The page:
Wednesday, February 4, 2009

Should We Treat Character Description like Backstory?

Posted by Eileen Astels

If we believe that backstory should be minimalized, released in the smallest doses possible, presented in an interactive way with the present action of the story, and only when absolutely necessary, should we treat character description in the same way?

My answer is: Not exactly, but applying some of the very same principles would definitely be wise.

What was the last character description dump you read? Did it move the story forward? Did it seem like the author pressed the pause button to offer an aside--oh, by the way reader, this guy looks like...? Did it totally contradict the picture of the character that you'd already formed in your head a few pages back? Hate it when that happens.

Think about those questions as you decide HOW TO creatively present your characters visual descriptions in a fresh, interactive, keeping the story moving forward way. Think about HOW MANY DETAILS are really needed to help put a body to your characters.

If we believe our job as a writer includes the challenge of tapping into our reader's imagination, then surely we can trust our readers to take a few carefully selected physical descriptors and create their own perfect picture of the characters guiding our stories.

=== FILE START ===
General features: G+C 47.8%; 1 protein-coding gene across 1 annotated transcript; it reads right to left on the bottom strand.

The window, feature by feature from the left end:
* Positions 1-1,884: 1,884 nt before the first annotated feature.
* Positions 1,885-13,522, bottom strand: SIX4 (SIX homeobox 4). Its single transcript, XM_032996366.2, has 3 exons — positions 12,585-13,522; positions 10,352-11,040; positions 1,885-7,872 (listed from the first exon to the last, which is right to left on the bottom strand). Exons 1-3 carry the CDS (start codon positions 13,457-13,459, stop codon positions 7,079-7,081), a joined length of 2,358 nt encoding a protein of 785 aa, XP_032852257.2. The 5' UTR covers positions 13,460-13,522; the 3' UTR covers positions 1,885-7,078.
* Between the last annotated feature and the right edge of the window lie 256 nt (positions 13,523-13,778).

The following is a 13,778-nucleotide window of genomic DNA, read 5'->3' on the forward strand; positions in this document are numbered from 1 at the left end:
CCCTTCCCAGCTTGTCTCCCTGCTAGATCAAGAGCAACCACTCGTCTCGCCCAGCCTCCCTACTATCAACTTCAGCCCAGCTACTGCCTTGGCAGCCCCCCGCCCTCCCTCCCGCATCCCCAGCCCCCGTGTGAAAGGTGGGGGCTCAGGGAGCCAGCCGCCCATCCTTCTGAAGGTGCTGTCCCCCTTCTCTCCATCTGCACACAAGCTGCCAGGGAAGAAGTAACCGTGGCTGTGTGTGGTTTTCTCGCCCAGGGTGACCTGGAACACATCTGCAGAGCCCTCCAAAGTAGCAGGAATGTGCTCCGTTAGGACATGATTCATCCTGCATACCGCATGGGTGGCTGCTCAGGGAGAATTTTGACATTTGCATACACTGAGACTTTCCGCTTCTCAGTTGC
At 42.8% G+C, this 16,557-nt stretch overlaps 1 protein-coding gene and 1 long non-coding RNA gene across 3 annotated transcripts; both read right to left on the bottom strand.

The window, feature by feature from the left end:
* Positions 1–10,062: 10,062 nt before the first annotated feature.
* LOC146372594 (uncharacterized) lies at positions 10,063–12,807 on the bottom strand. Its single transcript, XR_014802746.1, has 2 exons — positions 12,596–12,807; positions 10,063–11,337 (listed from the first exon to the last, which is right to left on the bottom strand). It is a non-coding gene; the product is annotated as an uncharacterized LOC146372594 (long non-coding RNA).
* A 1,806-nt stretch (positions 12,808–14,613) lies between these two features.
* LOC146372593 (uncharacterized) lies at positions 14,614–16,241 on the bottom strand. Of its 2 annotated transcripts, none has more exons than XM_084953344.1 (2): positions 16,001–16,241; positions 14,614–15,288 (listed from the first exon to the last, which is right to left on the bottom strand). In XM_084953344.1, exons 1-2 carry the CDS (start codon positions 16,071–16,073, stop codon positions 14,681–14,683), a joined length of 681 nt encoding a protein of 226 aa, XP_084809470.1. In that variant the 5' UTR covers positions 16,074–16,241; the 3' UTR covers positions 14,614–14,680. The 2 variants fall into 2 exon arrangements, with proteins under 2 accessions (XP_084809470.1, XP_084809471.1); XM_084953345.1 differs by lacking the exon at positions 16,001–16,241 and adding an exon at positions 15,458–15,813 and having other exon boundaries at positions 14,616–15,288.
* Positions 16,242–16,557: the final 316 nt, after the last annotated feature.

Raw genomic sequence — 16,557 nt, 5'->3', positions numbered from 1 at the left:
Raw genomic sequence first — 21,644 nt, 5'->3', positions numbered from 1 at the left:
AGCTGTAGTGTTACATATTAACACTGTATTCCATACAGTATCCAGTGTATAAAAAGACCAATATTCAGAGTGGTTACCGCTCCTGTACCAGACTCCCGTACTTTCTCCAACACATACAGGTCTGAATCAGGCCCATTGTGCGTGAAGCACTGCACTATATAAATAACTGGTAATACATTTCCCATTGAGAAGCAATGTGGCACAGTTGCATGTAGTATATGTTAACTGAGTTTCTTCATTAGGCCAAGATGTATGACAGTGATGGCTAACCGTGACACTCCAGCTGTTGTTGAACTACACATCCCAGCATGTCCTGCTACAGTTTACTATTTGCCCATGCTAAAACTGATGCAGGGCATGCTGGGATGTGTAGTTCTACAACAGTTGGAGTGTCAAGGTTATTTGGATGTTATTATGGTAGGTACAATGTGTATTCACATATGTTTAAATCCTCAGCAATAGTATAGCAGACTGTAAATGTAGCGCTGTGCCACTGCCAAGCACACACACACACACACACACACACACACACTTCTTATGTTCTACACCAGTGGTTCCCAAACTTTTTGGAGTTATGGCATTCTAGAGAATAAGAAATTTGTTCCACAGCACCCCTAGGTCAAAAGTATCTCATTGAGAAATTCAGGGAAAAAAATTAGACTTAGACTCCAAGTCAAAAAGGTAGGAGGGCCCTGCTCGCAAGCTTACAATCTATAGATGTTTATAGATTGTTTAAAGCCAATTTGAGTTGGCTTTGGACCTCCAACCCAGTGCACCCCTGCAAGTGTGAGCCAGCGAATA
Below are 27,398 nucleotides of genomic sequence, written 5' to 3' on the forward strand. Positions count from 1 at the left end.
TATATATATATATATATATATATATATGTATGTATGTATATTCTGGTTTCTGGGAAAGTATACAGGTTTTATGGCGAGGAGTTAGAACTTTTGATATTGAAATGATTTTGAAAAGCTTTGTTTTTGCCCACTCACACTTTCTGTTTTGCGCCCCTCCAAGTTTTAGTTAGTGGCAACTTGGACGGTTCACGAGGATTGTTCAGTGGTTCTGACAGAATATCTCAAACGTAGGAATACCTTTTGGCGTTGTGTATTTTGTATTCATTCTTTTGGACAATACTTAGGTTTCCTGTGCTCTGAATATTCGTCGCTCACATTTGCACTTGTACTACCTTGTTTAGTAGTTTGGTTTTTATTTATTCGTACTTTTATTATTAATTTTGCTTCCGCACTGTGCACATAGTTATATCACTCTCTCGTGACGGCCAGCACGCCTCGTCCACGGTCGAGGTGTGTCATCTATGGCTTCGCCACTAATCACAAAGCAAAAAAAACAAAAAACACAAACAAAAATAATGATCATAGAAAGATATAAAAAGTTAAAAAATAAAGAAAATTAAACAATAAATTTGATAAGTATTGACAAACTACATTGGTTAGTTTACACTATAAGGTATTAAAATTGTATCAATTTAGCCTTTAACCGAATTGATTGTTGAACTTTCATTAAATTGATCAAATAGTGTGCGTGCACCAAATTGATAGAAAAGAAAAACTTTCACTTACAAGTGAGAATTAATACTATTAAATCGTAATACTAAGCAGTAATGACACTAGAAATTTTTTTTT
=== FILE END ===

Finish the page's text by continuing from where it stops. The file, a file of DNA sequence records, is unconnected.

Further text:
But, wait. Is it only from those carefully chosen physical descriptive words that we include in our story that the reader forms a visual of our characters? Hopefully not. Dialogue, action/reaction, character quirks/mannerisms, career choice, etc. all play a role in creating a unique visual of your character. And that picture formed will be different for each reader, depending on their personal storehouse of experiences.

So, next time you're tempted to offer a character description dump, stop yourself. Pick out the key visuals that you want every reader to have of this character (note: you should have a reason for wanting this, too) and find a way to reveal it in the action of the story.

Make your character's description a part of the story, not an aside.




Jessica Nelson said...

Wow, great post! Character dumps usually do annoy me. I like some details, but usually even if the character is described fully in one sitting I still don't get an image. Oftentimes I find that just one or two little but important details can do a great job of showing who a character is.
Again, nice post. :-) I've never heard of a "character dump" before, but it's so true.

Eileen Astels Watson said...

Makes you think when you phrase it like that, doesn't it? Seriously, it is so similar to a backstory dump in that it takes you right out of the current story flow. At least it does to me. That's why I call it a dump. It usually comes in the form of couple sentence paragraph, much shorter than backstory dumps, but the effect is the same for me.

I agree, it's those vivid, single details along with their natural characterization that help me get a clear picture. A dump just makes me stop to strain to get a visual--totally not enjoyable.